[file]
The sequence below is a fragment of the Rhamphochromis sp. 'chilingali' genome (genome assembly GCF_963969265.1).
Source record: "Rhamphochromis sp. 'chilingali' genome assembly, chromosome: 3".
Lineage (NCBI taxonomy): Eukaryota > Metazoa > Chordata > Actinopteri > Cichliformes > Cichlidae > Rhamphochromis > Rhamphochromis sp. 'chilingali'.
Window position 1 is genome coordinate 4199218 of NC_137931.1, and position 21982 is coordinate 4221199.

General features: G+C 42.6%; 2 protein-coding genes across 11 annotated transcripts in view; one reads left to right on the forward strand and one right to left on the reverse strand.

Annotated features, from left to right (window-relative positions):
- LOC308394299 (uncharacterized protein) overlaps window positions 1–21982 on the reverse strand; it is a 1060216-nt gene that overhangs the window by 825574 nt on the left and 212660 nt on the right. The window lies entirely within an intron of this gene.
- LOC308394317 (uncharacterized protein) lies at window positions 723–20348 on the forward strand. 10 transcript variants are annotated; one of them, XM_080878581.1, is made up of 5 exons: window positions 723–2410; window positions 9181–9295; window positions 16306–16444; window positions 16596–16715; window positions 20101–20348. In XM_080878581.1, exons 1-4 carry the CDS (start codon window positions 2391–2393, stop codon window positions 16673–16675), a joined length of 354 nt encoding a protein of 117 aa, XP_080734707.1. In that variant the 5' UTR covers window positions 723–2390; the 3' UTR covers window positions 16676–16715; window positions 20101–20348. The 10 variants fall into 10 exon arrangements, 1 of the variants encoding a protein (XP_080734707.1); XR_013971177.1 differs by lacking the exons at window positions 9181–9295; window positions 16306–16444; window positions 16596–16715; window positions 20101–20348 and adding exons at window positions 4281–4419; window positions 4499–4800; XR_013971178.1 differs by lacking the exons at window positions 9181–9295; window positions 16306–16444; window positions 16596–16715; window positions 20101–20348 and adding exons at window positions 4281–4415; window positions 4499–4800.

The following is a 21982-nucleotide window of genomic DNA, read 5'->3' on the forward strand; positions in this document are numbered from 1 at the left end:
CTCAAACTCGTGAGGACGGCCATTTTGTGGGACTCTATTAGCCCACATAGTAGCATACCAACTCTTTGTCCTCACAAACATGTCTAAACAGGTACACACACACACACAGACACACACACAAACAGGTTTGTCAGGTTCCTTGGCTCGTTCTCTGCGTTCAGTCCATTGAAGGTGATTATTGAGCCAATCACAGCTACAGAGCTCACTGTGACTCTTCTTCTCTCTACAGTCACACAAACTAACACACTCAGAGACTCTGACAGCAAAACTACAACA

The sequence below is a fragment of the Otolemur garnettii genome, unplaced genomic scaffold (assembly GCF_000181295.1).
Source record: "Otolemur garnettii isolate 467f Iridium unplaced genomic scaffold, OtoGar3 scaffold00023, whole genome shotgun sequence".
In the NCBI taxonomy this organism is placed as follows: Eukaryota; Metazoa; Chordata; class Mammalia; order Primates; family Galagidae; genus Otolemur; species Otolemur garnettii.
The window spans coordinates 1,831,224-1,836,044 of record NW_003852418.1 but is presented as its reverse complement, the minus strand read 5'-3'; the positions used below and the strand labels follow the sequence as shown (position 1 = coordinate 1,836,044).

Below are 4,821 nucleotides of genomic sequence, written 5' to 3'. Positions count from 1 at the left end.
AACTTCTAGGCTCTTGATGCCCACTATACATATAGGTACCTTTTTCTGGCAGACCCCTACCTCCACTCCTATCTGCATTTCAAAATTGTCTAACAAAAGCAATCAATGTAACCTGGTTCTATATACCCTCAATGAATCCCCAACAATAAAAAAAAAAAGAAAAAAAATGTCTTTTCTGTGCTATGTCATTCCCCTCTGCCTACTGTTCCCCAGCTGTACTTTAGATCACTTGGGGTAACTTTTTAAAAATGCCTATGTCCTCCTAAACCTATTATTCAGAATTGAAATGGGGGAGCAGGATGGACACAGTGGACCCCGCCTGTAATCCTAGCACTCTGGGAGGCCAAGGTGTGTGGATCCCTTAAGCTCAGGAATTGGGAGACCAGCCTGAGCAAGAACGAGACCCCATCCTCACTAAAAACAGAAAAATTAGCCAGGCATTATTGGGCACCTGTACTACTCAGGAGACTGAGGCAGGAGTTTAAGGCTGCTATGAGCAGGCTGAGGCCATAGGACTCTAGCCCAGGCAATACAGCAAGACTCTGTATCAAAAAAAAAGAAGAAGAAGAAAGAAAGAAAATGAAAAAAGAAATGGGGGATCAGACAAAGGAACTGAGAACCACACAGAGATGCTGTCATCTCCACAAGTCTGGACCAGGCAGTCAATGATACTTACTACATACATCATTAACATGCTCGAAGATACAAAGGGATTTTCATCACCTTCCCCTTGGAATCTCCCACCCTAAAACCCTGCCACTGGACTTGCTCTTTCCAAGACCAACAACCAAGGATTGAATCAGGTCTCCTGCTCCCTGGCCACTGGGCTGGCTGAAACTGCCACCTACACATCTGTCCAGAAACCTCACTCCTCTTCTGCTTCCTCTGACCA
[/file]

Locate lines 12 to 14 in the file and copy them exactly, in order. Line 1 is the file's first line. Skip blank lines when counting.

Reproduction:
Source record: "Otolemur garnettii isolate 467f Iridium unplaced genomic scaffold, OtoGar3 scaffold00023, whole genome shotgun sequence".
In the NCBI taxonomy this organism is placed as follows: Eukaryota; Metazoa; Chordata; class Mammalia; order Primates; family Galagidae; genus Otolemur; species Otolemur garnettii.
The window spans coordinates 1,831,224-1,836,044 of record NW_003852418.1 but is presented as its reverse complement, the minus strand read 5'-3'; the positions used below and the strand labels follow the sequence as shown (position 1 = coordinate 1,836,044).